David Yeske is known in the advisory world for his efforts to bring scientific rigor to the financial planning process.
But it was his heart that won over Elissa Buie.
“He's one of the best brains in the business, but he lives with his heart first,” said Ms. Buie, who married Mr. Yeske in 2006 and formed the Yeske Buie advisory firm with him two years later.
The two financial advisers, whose firm has offices in Vienna, Va., and San Francisco, are well-known in the financial planning profession for their work at the industry's major trade group — the Financial Planning Association — as well as their roles as educators at Golden Gate University and their contributions to the academic literature of the financial advice field.
“David has one foot in academia and one foot in the practice world,” said Lance Ritchlin, director of practitioner knowledge and content at the FPA. “We've seen a lot of people in one area or the other, but both David and Elissa have bridged the gap between the two.”
The two advisers met while serving on the board of the Institute of Certified Financial Planners, a predecessor to the FPA, in the late 1990s, and both have continued to be active in various capacities at the FPA.
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Ms. Buie, 52, is a former chairwoman of the FPA and serves as dean of the organization's residency program.
Mr. Yeske, 56, worked on the FPA's academic advisory council last year, and served as president and chairman of the organization in 2003 and 2004. During his presidency, the FPA spun off its broker-dealer division.
“It allowed us to focus on our mission to advance the financial planning profession,” Mr. Yeske said.
Beyond their involvement with the FPA, he and Ms. Buie have worked to identify and communicate best practices in the planning field. Both are committed to applying a more scientific approach to determining what constitutes good planning.
“There's a notion that financial planning is part art, part science. We crunch numbers, and yet we do things by the seat of our pants,” Mr. Yeske said.
“I think financial planning should be the artful application of the best available science,” he said. “If we're going to be a true profession, we need to gather data on what works and find the best possible evidence to inform our approaches to working with clients.”
Mr. Yeske's and Ms. Buie's most important contribution to the academic literature was a paper published in the Journal of Financial Planning that they co-authored in 2006 on policy-based planning. In it, they argued that just as advisers use investment policies in managing assets, they also should draft policies to guide their planning with clients.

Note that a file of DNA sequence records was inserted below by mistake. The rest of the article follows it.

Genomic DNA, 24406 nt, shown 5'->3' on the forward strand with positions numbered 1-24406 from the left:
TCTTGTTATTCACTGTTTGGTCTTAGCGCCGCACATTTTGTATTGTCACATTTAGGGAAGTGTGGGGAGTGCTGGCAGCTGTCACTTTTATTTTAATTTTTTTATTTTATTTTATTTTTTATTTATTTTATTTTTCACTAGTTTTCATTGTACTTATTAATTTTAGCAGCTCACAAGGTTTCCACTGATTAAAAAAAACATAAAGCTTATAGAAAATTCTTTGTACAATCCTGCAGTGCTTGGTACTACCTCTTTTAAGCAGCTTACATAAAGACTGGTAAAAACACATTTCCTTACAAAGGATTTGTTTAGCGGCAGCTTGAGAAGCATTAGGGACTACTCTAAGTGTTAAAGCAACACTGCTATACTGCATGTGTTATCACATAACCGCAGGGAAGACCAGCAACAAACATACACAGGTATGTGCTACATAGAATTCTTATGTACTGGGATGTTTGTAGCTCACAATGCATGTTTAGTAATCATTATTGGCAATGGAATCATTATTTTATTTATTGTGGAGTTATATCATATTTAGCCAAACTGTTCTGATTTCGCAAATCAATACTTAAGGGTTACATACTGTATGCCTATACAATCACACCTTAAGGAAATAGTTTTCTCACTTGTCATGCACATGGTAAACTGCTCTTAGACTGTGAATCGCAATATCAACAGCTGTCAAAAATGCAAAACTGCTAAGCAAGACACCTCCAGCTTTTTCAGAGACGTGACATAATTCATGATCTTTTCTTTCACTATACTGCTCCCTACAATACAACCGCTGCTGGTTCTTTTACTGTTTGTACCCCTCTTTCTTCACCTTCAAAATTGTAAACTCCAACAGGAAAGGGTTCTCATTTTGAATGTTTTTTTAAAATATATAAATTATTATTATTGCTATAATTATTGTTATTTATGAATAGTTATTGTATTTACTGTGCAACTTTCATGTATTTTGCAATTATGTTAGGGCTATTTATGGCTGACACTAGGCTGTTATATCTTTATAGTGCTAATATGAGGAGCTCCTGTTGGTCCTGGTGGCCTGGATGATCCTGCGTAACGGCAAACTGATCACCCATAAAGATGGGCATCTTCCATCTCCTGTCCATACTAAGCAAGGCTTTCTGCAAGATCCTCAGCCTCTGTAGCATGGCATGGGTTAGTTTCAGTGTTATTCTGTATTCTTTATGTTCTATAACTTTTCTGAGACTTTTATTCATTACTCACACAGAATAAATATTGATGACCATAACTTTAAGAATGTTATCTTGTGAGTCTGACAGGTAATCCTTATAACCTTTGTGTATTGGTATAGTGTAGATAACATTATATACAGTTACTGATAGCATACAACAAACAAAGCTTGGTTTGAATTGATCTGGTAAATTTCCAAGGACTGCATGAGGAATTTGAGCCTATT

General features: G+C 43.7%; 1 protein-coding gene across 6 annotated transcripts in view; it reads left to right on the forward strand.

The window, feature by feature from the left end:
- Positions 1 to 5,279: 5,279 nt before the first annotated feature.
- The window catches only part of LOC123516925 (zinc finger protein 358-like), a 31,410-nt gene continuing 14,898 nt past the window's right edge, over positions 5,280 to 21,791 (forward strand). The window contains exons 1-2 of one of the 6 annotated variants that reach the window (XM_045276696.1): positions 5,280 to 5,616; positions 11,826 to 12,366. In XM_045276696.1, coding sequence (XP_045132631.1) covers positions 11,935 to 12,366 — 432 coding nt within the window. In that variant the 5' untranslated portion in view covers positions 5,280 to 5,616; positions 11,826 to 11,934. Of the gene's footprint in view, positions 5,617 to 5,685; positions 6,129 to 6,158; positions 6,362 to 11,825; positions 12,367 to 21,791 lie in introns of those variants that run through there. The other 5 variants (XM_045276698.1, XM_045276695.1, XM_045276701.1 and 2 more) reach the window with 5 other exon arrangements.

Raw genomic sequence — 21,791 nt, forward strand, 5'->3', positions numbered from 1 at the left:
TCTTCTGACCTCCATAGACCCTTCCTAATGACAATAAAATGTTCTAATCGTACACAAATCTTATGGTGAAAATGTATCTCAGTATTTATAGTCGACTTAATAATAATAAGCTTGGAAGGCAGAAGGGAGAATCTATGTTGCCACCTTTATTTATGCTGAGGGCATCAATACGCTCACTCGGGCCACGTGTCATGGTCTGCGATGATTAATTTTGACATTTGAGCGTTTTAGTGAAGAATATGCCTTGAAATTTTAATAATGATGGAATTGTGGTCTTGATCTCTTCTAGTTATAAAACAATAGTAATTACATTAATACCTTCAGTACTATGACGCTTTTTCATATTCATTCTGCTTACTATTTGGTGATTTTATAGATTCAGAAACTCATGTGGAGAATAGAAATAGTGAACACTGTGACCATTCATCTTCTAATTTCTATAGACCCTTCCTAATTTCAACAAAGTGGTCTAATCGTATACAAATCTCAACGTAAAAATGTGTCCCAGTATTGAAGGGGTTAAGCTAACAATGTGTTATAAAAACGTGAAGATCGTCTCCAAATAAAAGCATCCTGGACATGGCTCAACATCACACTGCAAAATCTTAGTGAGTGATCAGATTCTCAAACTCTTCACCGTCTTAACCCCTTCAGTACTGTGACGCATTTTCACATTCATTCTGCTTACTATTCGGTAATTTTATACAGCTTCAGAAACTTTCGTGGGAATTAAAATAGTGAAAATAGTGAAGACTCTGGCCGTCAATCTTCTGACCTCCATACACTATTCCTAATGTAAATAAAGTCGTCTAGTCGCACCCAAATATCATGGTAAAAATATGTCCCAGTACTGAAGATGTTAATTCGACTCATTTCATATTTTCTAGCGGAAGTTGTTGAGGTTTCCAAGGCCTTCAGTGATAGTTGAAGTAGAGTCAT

Explicit policies have two great advantages for advisers and their clients, Mr. Yeske said: They enable more rapid decision making in uncertain environments and they help keep clients committed to a course of action because they feel that they own the policy. Those advantages are all the more useful in today's volatile investing climate.
“In a chaotic environment, the best alternative for financial advisers and their clients is to draft compact statements that give guidance when conditions change rapidly,” Mr. Yeske said.
The policies can apply to everything from a client's withdrawal rates from retirement portfolios, to the use of debt to fund purchases, and to legacy and estate planning practices.
“It's difficult to get people to stick to their decisions,” Ms. Buie said. “The policies are a way to get them to stick to their guns without having to constantly revisit their financial plans.”
The simple idea has had a profound impact on the planning profession, said Kacy Gott, director of wealth management at Aspiriant LLC.
“Their policy-based financial planning ideas are some of the best academic additions to the profession in the last 20 years,” he said.
The couple's greatest contribution to the planning profession, however, may be their unflagging devotion to improving it, said Mr. Gott, who has served on the FPA board with Mr. Yeske.
“They are both so open to looking at what others are contributing to the profession and to furthering the science of financial planning,” Mr. Gott said. “They are great cheerleaders for the profession, encouraging us all to be better advisers.”